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The world is watching

In a genuine democracy, intimidation of the judicial branch by the administrative branch is unthinkable.

But in Thailand, the Yingluck government is doing exactly that.

Justice-loving Thais were grateful when Transparency International, a non-profit global anti-graft group, spoke up to warn the Yingluck government and its supporters against intimidating the National Anti-Corruption Commission (NACC) as it investigates charges that Yingluck neglected her duties in overseeing the controversial rice-pledging scheme.

Furthermore, the government still refuses to respond to allegations that it has been negligent over the smuggling in of M79 grenades from a neighbouring country that are being used to intimidate its citizens.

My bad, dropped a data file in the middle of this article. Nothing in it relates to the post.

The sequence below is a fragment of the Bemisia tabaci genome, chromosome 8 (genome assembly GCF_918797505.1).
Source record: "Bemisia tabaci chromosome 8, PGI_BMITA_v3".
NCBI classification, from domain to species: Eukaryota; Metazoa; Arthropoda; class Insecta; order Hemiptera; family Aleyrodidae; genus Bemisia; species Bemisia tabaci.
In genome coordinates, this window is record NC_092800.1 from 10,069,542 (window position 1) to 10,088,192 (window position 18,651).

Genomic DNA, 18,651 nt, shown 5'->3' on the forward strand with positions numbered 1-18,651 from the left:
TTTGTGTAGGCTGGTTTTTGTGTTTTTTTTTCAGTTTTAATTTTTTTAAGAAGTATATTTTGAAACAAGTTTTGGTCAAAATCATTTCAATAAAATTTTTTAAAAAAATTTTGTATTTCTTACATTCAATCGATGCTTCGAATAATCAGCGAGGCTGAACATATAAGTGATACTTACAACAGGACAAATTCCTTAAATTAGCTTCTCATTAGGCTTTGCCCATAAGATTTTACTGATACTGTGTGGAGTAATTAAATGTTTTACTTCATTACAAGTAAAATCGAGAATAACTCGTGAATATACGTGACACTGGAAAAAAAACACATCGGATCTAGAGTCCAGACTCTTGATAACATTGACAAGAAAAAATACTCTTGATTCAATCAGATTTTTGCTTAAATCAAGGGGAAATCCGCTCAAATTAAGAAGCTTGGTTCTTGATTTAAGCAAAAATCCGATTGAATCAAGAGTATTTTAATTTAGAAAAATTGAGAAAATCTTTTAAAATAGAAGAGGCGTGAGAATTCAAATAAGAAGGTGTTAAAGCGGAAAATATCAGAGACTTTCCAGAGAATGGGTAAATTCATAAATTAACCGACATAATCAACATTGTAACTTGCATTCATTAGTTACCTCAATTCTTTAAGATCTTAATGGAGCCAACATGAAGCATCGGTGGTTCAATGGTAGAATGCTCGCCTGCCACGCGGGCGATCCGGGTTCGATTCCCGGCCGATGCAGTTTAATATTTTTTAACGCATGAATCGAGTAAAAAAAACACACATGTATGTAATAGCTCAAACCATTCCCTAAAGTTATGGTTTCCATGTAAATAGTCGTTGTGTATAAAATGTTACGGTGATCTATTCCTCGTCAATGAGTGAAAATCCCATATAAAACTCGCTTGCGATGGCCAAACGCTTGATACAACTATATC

This grenade was recently used to attack NACC headquarters. The same war weapon has been fired at anti-government rallies over the past six months.

Twenty people have died and more than 700 injured as a result of these brutal attacks on peaceful protest sites. Among those killed were four small children. No suspects have been caught so far.

Sixteen farmers have also committed suicide as a result of the government's failure to pay for their rice under the pledging scheme.

This disaster was abetted by government inefficiency in failing to offload its rice stockpiles quickly enough.

In light of these events, the international community must stay alert to undemocratic behaviour being practised by the Thai government on its own people.

Vint Chavala

Bangkok


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